On your Amazon Author Page, you share you’ve been a high school and college English literature teacher. Does this background influence your style of writing?
It may have in the sense that I am very particular about my grammar. However, I believe my style of writing was really influenced by my magazine background. I used to be the editor in chief of a teen magazine called Candy and a children’s magazine called K-Zone. It was then that I learned how to write for teens (and kids) and how to adjust my language to suit them. I also learned how to get into their heads and immerse myself in their issues, concerns, and joys.
Do you anticipate opening a book someday and seeing the name of a former student listed as the author?
That would be wonderful! Lately, I’ve been seeing more and more of my students teaching and that fills me with pride and joy. What’s really cool is that my former student edited Only A Kiss and another one hosted me on her blog during my blog tour last week! She asked me to do a guest post and, as a book blogger, even gave suggestions on how to promote my book! I love my students!
You have two adorable little girls, so you have to juggle motherhood with writing. Do you feel quantity time or quality time is more important to an author?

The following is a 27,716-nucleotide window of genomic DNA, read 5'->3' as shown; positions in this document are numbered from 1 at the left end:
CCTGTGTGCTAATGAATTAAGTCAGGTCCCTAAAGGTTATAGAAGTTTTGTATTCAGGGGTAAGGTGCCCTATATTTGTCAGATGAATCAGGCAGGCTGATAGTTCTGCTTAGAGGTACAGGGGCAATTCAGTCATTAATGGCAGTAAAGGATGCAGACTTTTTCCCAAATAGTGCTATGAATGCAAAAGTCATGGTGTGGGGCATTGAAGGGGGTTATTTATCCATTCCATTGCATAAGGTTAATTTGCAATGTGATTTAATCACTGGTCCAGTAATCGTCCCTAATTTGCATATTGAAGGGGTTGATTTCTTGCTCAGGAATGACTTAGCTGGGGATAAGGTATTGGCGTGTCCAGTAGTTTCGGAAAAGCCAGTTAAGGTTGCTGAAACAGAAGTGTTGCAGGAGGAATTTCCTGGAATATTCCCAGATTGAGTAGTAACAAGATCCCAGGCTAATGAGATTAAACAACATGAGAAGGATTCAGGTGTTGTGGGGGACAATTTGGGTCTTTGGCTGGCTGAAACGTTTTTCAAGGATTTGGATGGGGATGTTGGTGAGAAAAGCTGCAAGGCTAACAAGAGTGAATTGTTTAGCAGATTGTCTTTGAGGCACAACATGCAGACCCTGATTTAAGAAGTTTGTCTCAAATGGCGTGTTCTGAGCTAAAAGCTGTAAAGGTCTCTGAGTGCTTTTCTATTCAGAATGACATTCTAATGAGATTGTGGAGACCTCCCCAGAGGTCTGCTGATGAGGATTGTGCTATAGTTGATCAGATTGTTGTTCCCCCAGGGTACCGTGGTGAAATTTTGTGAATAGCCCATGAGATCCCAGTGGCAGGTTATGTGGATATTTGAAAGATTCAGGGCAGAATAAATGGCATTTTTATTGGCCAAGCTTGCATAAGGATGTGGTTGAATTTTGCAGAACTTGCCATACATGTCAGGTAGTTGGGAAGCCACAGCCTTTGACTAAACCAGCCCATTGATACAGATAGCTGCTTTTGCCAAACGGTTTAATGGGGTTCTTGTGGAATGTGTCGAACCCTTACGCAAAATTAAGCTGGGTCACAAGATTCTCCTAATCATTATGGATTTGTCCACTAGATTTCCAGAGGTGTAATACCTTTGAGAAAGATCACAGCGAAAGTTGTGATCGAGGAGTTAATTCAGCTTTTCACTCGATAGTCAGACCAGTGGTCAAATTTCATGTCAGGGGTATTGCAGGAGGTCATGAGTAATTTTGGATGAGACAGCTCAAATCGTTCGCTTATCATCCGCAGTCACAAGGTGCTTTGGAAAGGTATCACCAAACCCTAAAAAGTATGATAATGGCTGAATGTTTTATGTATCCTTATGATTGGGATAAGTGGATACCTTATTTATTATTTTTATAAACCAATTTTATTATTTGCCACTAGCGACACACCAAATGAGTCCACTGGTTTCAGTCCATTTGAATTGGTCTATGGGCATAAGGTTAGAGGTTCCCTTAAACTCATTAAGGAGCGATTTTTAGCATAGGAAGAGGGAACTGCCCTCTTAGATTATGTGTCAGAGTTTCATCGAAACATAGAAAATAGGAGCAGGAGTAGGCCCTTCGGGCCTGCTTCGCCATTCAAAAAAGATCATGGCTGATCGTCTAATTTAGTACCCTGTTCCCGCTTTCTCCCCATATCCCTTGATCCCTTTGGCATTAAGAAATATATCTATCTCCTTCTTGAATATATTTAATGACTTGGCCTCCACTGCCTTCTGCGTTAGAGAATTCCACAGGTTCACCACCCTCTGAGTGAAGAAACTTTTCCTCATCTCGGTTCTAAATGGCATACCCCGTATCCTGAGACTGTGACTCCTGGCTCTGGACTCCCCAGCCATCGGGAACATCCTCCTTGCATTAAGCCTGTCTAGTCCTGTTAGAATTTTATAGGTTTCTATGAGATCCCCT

It is soooo hard to juggle motherhood with writing, especially now that I have a 15-month-old! And a demanding one at that. But based on the past few years, I believe that motherhood has actually pushed me to write. Since there is absolutely no quantity time to write (or do anything else for that matter!), what I get are small pockets of pressure—which I guess you can consider quality time. When my six-year-old is in school and the 15-month-old is asleep, I rush to my laptop and force myself to write. It is a very stressful situation, but so far, it’s what works for me. I long for the time when I can sit uninterrupted before my computer and just write away, but I don’t know if that will work for me. It might. Who knows? But right now, this quality time—pressure-filled and stressful though it may be—is what I have and I will make it work because if not, I won’t be able to write and that will kill my spirit.